Persistent Link:
http://hdl.handle.net/10150/221418
Title:
Imaging Evaluation of the Solitary Pulmonary Nodule
Author:
Van Tassel, Lora
Affiliation:
The University of Arizona College of Medicine - Phoenix
Issue Date:
1-May-2012
Rights:
Copyright © is held by the author. Digital access to this material is made possible by the College of Medicine - Phoenix, University of Arizona. Further transmission, reproduction or presentation (such as public display or performance) of protected items is prohibited except with permission of the author.
Collection Information:
This item is part of the College of Medicine - Phoenix Scholarly Projects 2012 collection. For more information, contact the Phoenix Biomedical Campus Library at pbc-library@email.arizona.edu.
Publisher:
The University of Arizona.
Abstract:
An estimated 150,000 solitary pulmonary nodules (SPNs) are identified at chest radiography each year, making it important for physicians to understand how to characterize them and evaluate patients for potential malignancy. We performed an extensive literature search to identify risk factors, characteristics of SPNs, and available technologies used to identify and evaluate these nodules through a comprehensive literature search. Additionally, we present evidence-based management schemes for incidentally identified nodules. CONCLUSIONS: A number of features visible at thoracic CT are useful for determining whether an SPN is benign or malignant. FDG PET/CT plays an important role in the diagnosis and management of lung cancer and is an increasingly valuable tool for the characterization and management of SPNs. Unlike CT and MRI imaging, PET provides metabolic activity of a nodule. The information provided by PET/CT imaging allows for both morphological and anatomical characteristics as well as physiological data in the form of metabolism within the nodule itself. The information gained from PET is extremely useful for directing patient management and may obviate the need for invasive diagnostic procedures.
MeSH Subjects:
Solitary Pulmonary Nodule; Multimodal Imaging; Evaluation Studies as Topic; Program Evaluation
Description:
A Thesis submitted to The University of Arizona College of Medicine - Phoenix in partial fulfillment of the requirements for the Degree of Doctor of Medicine.
Mentor:
Korn, Ronald, MD, PhD

Full metadata record

DC FieldValue Language
dc.language.isoen_USen_US
dc.titleImaging Evaluation of the Solitary Pulmonary Noduleen_US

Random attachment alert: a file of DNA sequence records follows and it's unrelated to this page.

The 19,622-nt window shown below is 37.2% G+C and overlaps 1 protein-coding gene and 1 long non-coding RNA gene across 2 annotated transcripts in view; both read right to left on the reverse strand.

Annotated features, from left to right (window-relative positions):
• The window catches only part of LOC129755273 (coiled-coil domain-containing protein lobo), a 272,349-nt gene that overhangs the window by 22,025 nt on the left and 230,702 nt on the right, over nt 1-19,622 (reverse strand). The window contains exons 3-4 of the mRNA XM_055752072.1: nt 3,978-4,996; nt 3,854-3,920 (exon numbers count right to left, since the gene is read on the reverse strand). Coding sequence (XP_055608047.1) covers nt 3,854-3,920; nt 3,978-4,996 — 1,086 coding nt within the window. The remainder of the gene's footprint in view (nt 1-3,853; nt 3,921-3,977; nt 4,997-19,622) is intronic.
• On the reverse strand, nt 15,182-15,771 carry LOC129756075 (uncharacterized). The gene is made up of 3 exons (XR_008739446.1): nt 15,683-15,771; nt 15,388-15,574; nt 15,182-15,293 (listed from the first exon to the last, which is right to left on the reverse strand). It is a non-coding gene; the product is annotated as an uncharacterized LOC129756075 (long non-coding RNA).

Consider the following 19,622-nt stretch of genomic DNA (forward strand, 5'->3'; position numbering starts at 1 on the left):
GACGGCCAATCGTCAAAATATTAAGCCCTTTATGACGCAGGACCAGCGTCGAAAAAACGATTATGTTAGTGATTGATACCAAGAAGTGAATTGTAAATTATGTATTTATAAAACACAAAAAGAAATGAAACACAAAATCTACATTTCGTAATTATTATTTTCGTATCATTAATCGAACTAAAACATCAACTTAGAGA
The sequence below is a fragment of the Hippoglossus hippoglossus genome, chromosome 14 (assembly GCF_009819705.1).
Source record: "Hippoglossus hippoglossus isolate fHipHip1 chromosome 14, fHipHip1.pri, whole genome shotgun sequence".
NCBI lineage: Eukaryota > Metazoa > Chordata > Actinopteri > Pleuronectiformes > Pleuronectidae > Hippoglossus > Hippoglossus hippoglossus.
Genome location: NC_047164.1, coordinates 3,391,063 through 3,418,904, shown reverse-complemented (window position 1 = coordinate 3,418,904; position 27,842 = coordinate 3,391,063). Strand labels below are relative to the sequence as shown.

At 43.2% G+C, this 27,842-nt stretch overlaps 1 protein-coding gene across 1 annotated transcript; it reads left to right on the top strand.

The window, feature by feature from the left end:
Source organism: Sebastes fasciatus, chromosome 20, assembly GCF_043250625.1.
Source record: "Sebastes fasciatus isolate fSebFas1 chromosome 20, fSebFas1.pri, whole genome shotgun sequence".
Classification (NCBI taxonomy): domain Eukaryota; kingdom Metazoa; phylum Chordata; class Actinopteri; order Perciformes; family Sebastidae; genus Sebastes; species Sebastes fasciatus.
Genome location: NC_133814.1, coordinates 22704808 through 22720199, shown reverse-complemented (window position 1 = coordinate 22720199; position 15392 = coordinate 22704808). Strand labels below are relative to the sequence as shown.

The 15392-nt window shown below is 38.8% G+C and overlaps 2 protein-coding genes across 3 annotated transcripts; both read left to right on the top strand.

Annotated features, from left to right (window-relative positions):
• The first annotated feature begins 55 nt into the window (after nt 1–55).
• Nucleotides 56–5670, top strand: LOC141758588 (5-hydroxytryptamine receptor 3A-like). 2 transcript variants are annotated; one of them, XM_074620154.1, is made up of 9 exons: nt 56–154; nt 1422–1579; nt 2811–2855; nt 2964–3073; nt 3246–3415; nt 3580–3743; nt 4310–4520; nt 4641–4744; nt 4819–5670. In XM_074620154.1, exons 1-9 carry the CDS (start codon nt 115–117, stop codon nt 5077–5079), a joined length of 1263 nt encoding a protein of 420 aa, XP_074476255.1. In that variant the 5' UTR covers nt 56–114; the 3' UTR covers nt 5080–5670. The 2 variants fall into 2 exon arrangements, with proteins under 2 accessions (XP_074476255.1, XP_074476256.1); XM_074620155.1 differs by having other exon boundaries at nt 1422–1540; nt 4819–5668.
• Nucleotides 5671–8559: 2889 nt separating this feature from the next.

dc.contributor.authorVan Tassel, Loraen_US
dc.contributor.departmentThe University of Arizona College of Medicine - Phoenixen_US
dc.date.issued2012-05-01-
dc.rightsCopyright © is held by the author. Digital access to this material is made possible by the College of Medicine - Phoenix, University of Arizona. Further transmission, reproduction or presentation (such as public display or performance) of protected items is prohibited except with permission of the author.en_US
dc.description.collectioninformationThis item is part of the College of Medicine - Phoenix Scholarly Projects 2012 collection. For more information, contact the Phoenix Biomedical Campus Library at pbc-library@email.arizona.edu.en_US
dc.publisherThe University of Arizona.en_US
dc.description.abstractAn estimated 150,000 solitary pulmonary nodules (SPNs) are identified at chest radiography each year, making it important for physicians to understand how to characterize them and evaluate patients for potential malignancy. We performed an extensive literature search to identify risk factors, characteristics of SPNs, and available technologies used to identify and evaluate these nodules through a comprehensive literature search. Additionally, we present evidence-based management schemes for incidentally identified nodules. CONCLUSIONS: A number of features visible at thoracic CT are useful for determining whether an SPN is benign or malignant. FDG PET/CT plays an important role in the diagnosis and management of lung cancer and is an increasingly valuable tool for the characterization and management of SPNs. Unlike CT and MRI imaging, PET provides metabolic activity of a nodule. The information provided by PET/CT imaging allows for both morphological and anatomical characteristics as well as physiological data in the form of metabolism within the nodule itself. The information gained from PET is extremely useful for directing patient management and may obviate the need for invasive diagnostic procedures.en_US
dc.typeThesisen_US
dc.subject.meshSolitary Pulmonary Noduleen_US
dc.subject.meshMultimodal Imagingen_US
dc.subject.meshEvaluation Studies as Topicen_US
dc.subject.meshProgram Evaluationen_US
dc.descriptionA Thesis submitted to The University of Arizona College of Medicine - Phoenix in partial fulfillment of the requirements for the Degree of Doctor of Medicine.en_US
dc.contributor.mentorKorn, Ronald, MD, PhDen_US
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